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What is Intelligence Analysis and Why is It So Important?

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In these technology-driven times, the types of issues that challenge or threaten national security have shifted dramatically. Now more than ever, it’s critical to have a strong line of defense against cyberattacks —that starts with intelligence analysis. Intelligence analysis involves the collection of data and information from multiple sources on a potential enemy to predict their behavior and any possible threats they may pose. Analysts get information from experts in strategy, operations, and on-the-ground intelligence. That collective analysis helps prepare for attacks and extrapolate information from one enemy to defend against the next. Effective intelligence analysis keeps the nation safe from potential criminal and terrorist threats.

What Does an Intelligence Analyst Do?

Intelligence analysts have one of the most important jobs in the nation. They must gather data and information from myriad sources, and then examine and evaluate it for accuracy—and potential danger. They use that data and information to determine what threats may arise, from where, and from whom. Their goal is to anticipate and prevent serious criminal activities from enemies both within and outside of the U.S. The daily duties of an intelligence analyst may include:

  • Gather data and information from law enforcement databases, intelligence networks, and geographic information systems
  • Assess the validity of data and information and verify it against multiple sources
  • Create and give reports and presentations on gathered intelligence
  • Collaborate with other intelligence officers, government officials, and law enforcement
  • Study activities related to terrorism, gangs, money laundering and narcotics

Intelligence analysts also often interview witnesses and criminals, assess criminal suspects, evaluate records, and intercept communications.

Types of Intelligence Analysts

While some intelligence analysts are generalists, others specialize. Some analysts may focus on counterterrorism and some can focus on money laundering, trafficking, or gang-related activity. Here are other areas an analyst may specialize in:

  • Science and Technology: Includes the analysis of different technologies for enemy warfare or criminal capabilities as well as the evaluation of the weapons systems of foreign nations.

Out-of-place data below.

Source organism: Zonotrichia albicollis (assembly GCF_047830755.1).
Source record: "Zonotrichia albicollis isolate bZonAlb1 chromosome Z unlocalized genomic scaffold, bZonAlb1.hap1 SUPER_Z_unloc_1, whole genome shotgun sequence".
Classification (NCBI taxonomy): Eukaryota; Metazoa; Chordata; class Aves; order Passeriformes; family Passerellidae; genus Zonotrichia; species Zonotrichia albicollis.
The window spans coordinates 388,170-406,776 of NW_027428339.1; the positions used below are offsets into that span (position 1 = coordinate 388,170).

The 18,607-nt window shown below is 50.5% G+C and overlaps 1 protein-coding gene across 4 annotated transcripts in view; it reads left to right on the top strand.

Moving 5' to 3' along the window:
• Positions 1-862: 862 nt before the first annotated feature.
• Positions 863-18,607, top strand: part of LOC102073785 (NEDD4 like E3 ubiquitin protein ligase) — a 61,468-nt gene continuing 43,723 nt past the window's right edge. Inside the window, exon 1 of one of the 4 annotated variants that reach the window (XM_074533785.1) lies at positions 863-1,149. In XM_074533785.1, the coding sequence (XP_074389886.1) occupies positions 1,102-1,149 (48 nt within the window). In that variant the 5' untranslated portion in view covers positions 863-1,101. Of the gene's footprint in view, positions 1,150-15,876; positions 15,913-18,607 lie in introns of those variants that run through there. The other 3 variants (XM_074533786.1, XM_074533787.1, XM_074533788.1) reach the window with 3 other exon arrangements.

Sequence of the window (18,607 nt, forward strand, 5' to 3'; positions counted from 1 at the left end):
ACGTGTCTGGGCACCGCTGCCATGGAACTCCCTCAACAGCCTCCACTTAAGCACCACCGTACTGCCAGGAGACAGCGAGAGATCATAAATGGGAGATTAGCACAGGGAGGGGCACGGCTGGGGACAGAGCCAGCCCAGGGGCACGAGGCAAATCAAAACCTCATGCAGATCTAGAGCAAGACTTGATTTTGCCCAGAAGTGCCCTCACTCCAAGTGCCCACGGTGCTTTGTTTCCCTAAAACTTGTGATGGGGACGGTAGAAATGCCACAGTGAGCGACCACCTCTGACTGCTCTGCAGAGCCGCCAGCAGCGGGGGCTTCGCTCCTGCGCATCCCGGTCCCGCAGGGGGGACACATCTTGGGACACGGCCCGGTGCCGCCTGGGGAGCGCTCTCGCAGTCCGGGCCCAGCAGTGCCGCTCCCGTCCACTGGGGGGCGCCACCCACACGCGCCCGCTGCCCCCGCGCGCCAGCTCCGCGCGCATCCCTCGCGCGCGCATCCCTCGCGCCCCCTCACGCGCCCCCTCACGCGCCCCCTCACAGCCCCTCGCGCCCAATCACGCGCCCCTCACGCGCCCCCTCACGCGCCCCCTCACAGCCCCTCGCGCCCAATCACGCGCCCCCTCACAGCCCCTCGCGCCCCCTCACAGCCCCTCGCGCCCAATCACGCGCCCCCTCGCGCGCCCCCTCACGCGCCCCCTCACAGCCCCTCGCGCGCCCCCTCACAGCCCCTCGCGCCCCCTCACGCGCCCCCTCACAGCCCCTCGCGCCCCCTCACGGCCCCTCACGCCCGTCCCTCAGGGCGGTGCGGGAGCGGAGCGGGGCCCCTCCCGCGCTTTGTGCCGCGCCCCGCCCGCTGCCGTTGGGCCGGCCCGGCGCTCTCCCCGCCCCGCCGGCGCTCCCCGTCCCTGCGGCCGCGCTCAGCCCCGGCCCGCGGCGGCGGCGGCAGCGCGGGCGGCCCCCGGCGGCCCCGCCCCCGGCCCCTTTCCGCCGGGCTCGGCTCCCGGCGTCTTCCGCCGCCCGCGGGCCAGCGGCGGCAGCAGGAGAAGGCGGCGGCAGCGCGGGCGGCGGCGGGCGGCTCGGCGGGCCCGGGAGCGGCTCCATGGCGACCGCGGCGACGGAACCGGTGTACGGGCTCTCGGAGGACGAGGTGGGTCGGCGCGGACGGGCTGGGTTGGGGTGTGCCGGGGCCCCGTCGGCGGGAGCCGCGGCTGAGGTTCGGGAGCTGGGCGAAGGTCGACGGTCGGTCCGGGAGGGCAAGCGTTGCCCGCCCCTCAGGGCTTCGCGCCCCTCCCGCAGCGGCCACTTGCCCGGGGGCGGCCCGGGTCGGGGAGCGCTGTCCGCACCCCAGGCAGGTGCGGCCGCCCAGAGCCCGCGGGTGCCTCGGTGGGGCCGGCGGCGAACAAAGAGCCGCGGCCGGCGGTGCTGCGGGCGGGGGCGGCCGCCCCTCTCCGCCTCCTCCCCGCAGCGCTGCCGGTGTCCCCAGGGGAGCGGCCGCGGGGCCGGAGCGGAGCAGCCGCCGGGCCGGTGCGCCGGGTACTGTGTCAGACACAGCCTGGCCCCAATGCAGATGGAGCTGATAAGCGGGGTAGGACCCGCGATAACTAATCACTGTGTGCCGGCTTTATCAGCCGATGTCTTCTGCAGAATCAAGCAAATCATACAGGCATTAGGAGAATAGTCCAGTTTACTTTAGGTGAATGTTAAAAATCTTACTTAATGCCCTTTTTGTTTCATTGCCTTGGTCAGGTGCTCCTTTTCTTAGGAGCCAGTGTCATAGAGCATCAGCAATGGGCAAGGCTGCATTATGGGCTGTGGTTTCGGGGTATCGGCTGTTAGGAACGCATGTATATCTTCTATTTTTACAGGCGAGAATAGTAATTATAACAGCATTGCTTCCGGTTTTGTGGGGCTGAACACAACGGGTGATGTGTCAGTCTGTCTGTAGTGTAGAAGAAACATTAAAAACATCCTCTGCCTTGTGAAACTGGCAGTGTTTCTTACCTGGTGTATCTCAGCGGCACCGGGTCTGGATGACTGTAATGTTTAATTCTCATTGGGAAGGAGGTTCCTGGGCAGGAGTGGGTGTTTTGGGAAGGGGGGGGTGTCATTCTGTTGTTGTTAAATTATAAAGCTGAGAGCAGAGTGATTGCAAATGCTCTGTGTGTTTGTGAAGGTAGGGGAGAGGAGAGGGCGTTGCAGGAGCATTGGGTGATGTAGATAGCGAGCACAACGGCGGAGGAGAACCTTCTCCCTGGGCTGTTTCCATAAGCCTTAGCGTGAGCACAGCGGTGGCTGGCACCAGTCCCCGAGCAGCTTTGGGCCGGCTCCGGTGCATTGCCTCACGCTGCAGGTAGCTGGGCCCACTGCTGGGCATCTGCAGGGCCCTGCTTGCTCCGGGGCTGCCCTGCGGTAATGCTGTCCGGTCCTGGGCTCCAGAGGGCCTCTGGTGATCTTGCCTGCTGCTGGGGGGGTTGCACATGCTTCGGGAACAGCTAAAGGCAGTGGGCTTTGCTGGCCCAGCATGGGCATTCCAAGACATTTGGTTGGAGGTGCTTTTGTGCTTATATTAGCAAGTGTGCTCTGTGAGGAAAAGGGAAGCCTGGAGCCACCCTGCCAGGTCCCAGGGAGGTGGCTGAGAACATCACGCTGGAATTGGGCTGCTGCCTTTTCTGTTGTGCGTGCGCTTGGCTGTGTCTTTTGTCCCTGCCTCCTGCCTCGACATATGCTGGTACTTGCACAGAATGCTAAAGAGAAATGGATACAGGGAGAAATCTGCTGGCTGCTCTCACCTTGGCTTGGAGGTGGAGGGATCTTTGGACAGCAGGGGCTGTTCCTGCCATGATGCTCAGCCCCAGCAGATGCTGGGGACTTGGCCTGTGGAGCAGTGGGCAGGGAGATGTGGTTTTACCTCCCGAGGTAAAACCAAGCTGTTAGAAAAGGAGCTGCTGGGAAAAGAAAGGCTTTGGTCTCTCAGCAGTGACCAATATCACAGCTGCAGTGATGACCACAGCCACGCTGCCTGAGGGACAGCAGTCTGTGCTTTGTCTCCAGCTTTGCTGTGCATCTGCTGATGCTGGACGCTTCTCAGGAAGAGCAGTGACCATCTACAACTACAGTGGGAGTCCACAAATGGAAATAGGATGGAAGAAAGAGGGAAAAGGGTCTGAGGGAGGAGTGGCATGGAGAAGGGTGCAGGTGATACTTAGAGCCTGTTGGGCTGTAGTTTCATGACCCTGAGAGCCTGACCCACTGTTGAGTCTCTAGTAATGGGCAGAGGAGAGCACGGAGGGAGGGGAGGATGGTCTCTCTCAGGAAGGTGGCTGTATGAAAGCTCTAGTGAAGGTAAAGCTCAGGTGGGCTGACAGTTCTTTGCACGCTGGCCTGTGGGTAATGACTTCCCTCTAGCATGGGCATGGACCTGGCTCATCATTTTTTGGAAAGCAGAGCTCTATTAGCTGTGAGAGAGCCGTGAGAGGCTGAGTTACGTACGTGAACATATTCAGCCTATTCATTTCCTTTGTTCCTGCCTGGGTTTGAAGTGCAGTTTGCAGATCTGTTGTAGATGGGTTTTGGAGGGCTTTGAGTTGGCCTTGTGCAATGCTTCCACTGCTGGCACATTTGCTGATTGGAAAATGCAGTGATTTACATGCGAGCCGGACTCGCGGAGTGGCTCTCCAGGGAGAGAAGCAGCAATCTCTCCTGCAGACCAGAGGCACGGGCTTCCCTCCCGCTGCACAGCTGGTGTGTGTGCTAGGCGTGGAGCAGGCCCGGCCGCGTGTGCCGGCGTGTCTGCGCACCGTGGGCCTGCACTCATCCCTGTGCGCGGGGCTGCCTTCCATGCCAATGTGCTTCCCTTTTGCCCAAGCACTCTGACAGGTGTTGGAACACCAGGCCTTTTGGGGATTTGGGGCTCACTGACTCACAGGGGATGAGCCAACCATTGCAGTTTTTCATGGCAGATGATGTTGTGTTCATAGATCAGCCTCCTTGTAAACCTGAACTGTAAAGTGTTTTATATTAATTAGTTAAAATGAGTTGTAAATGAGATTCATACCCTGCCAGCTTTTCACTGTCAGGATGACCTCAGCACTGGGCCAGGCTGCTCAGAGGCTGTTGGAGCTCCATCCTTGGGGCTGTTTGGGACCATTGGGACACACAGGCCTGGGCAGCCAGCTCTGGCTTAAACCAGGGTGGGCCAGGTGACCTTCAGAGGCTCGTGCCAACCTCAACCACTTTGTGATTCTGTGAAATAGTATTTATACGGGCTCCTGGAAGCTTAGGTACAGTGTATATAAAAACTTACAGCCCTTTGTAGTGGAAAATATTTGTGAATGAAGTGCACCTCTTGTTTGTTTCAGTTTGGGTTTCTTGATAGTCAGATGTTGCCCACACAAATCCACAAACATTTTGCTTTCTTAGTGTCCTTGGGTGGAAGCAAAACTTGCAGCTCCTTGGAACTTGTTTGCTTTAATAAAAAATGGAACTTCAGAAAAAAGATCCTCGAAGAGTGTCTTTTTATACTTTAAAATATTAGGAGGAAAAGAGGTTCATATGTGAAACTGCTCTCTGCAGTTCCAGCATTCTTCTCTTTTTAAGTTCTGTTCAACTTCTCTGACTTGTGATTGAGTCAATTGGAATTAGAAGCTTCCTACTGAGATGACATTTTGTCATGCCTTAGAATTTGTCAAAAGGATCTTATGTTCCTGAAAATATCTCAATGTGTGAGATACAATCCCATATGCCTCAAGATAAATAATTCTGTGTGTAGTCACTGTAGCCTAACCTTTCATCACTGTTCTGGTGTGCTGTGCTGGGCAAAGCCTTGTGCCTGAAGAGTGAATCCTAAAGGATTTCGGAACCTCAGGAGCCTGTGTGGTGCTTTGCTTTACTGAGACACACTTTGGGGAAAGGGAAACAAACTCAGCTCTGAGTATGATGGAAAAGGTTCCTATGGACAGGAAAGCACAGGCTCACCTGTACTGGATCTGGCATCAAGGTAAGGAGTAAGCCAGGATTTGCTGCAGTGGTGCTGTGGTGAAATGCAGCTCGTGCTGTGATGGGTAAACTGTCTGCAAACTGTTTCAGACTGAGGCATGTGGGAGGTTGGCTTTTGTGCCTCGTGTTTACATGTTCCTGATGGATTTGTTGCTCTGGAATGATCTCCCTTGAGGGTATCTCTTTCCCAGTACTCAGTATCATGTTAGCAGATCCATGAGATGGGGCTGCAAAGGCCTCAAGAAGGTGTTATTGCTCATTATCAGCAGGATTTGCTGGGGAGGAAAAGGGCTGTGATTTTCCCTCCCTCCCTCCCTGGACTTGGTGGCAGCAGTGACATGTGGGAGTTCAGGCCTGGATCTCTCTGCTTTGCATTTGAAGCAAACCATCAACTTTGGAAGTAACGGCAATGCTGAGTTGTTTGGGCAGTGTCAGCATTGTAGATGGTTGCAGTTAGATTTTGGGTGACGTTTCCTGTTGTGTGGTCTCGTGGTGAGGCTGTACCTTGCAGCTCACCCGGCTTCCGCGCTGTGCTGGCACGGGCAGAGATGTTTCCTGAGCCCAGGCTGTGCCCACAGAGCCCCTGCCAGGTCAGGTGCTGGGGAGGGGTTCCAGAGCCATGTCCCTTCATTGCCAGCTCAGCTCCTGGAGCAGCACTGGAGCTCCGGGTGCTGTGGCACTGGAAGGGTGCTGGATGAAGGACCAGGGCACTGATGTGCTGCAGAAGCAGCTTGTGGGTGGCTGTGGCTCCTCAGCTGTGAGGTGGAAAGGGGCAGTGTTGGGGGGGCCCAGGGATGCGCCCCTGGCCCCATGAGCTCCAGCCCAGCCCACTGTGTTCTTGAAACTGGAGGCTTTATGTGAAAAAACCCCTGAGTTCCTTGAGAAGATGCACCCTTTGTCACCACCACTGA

• Military: Studies the military operations of foreign nations, including their ability to deploy and recruit troops. Military intelligence analysts may advise civilian policymakers and military leaders to help them better understand political and military trends, conflicts around the world, and potential security threats.
  • Economy: Studies the economy of foreign nations to examine and determine and how they fund their military operations.

What Skills Does an Intelligence Analyst Need?

As an intelligence analyst, you’ll need a variety of hard and soft skills to be successful at your job. For example, you’ll need to understand technology and be able to learn new scientific, analytical, and security software. You’ll also need to have knowledge of government and law, and of course, solid critical thinking skills. It’s also helpful to speak or read at least one foreign language. An intelligence analyst should also:

  • Work Well Under Pressure: Your job plays a key role in the protection of the nation’s security. You’ll need to think clearly and act quickly under stressful situations. Even when lives may be at stake, you’ll need to keep your composure.
  • Solve Puzzles: You’ll have a lot of information and data to sift through, so you’ll need to decide which pieces are true and useful, and which ones are not. This isn’t always as straightforward as it sounds. Some information may seem meaningless at first but become important down the road.
  • Have Patience: You won’t crack the code overnight. It can take weeks, months, or even longer to gather and evaluate all the data and information you’ll need.

 

To become an effective and valued intelligence analyst, you’ll need to learn about the field, technologies, strategies, and more. You will need an education. The Online B.S. in Intelligence Management from NAU’s Henley-Putnam School of Strategic Security will teach you all about intelligence analysis, along with critical skills you will need for the protection management field. We also offer a variety of strategic security certificates. And if you’re a Veteran or active member of the Military, you may be entitled to additional military benefits. Take your military knowledge and start on a civilian career to protect America from all enemies, foreign and domestic, today.

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